A Long Way Down
Nick Hornby’s A Long Way Down is a pleasant and ingratiating novel, and it shouldn’t be. Nobody does ingratiating like Hornby, the Yank-friendly Brit whose compulsively likable books (About a Boy, High Fidelity, Fever Pitch) feature winning, rueful, self-aware boy-men who cry out to be incarnated by the charming likes of Hugh Grant and John Cusack. A Long Way Down is, however, about suicide (or, at least, deep depression); it’s narrated in alternating chapters by four people who meet via authorial contrivance one New Year’s Eve on the roof of a notorious London farewell spot nicknamed Toppers’ House, ready to jump to their deaths. And guess what? They all turn out to be Nick Hornby characters — garrulous, colloquial, eager to explain themselves, and far too full of life for any reader to fear for them for even a minute.
A Long Way Down‘s grim subject would denote a departure for Hornby — except that, notwithstanding his dark premise, the author, like the troubled foursome he’s invented, has no real interest in taking a transformative leap. It gives nothing away to reveal that, early on, his characters pull it together enough to march down to ground level. Once there, the four of them — Martin (middle-aged subject of a self-made tabloid scandal), Maureen (exhausted caregiver to a vegetative son), Jess (depressed, angry, off-the-rails teenage girl), and JJ (failed American musician whose taste for wide-ranging pop-culture references marks him as such a Hornby archetype that there’s no way the author is going to kill him off) — make a temporary non-suicide pact that extends their joint lease on life until Valentine’s Day.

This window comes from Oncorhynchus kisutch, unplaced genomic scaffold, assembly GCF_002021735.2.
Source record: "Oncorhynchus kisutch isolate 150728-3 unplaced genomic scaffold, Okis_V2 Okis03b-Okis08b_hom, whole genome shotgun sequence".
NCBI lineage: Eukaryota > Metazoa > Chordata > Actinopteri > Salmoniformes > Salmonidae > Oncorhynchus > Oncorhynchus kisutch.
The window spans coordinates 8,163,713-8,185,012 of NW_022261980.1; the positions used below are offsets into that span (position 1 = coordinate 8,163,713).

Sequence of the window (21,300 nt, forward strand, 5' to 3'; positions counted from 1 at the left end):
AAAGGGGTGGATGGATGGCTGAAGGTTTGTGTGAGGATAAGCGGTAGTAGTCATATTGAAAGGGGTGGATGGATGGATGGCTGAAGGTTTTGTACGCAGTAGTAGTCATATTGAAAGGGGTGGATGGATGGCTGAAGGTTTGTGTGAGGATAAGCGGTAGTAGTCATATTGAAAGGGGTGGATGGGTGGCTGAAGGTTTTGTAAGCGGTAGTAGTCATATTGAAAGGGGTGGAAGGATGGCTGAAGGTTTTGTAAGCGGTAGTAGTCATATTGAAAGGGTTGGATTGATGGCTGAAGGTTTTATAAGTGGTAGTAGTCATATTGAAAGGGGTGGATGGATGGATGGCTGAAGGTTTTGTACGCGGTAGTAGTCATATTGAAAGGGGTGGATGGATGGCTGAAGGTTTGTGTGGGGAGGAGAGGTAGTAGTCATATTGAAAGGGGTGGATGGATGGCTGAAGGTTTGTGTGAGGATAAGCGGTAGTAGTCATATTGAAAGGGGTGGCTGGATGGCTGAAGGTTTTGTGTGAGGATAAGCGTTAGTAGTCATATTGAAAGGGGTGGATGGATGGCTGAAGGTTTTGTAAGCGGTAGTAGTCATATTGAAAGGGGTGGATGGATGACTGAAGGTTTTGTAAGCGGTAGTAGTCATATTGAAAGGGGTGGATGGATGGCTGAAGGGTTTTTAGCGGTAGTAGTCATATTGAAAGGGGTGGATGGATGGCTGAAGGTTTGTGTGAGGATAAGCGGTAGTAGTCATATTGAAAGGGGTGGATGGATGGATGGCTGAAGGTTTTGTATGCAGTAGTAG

Hornby’s writing has always been tenderhearted — there are few novelists better at suggesting the redemptive power of using precise, self-deprecating witto articulate one’s own failings — and his generosity toward his characters is almost always an asset. Here, though, his appetite for kindness results in a novel that could not feel less like a matter of life and death, one in which the buoyant tone often seems to be apologizing for the content. The sitcom contrivance of his set-up (four demographically complementary people on the same roof at the same time? Really?) becomes a writing trap; so does his decision to rely on the first person in a story that cries out for some objectivity, since his narrators aren’t very insightful about anything but their own bad moods.
Hornby knows how to darken a moment with a well-turned line, and he struggles vigorously against the sentimentality of his own idea — the perfectly reasonable belief that human connection can save us — by having one protagonist verbally body-slam another whenever possible. (”You thought you were going to be somebody, but now. . .you’re nobody,” Angry Girl tells Failed Musician. ”You haven’t got as much talent as you thought. . .and there was no Plan B.”) His deftness almost conceals the strenuous puppeteering it takes to get these characters onto the roof, off of it, and into one another’s lives. But a novelist using so much skill to write his way out of a mess should ask himself who made the mess in the first place. And suicide — or thoughts of it — probably shouldn’t be this painless.